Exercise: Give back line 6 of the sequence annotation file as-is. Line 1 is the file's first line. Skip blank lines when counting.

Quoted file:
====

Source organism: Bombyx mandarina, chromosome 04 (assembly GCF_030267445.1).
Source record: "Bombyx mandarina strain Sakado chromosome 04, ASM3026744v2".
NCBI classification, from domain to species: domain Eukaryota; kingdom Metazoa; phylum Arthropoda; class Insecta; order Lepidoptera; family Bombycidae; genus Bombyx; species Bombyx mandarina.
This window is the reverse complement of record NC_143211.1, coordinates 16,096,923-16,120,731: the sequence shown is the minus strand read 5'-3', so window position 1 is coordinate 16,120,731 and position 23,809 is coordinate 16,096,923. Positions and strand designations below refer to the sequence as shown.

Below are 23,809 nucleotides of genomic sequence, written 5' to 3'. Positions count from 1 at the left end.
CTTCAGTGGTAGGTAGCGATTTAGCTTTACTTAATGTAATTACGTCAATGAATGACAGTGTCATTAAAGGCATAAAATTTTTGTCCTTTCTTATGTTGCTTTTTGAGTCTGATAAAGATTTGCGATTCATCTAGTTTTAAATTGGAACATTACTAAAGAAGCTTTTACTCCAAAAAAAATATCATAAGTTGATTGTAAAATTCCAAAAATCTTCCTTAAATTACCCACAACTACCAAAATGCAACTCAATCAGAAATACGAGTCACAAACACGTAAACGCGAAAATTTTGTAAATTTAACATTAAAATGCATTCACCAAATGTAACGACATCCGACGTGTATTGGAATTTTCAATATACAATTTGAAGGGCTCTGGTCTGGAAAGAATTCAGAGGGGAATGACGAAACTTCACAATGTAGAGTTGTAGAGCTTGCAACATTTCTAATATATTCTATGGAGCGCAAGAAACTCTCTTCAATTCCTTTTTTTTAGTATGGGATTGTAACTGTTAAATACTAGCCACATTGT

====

CTTCAGTGGTAGGTAGCGATTTAGCTTTACTTAATGTAATTACGTCAATGAATGACAGTGTCATTAAAGGCATAAAATTTTTGTCCTTTCTTATGTTGCTTTTTGAGTCTGATAAAGATTTGCGATTCATCTAGTTTTAAATTGGAACATTACTAAAGAAGCTTTTACTCCAAAAAAAATATCATAAGTTGATTGTAAAATTCCAAAAATCTTCCTTAAATTACCCACAACTACCAAAATGCAACTCAATCAGAAATACGAGTCACAAACACGTAAACGCGAAAATTTTGTAAATTTAACATTAAAATGCATTCACCAAATGTAACGACATCCGACGTGTATTGGAATTTTCAATATACAATTTGAAGGGCTCTGGTCTGGAAAGAATTCAGAGGGGAATGACGAAACTTCACAATGTAGAGTTGTAGAGCTTGCAACATTTCTAATATATTCTATGGAGCGCAAGAAACTCTCTTCAATTCCTTTTTTTTAGTATGGGATTGTAACTGTTAAATACTAGCCACATTGT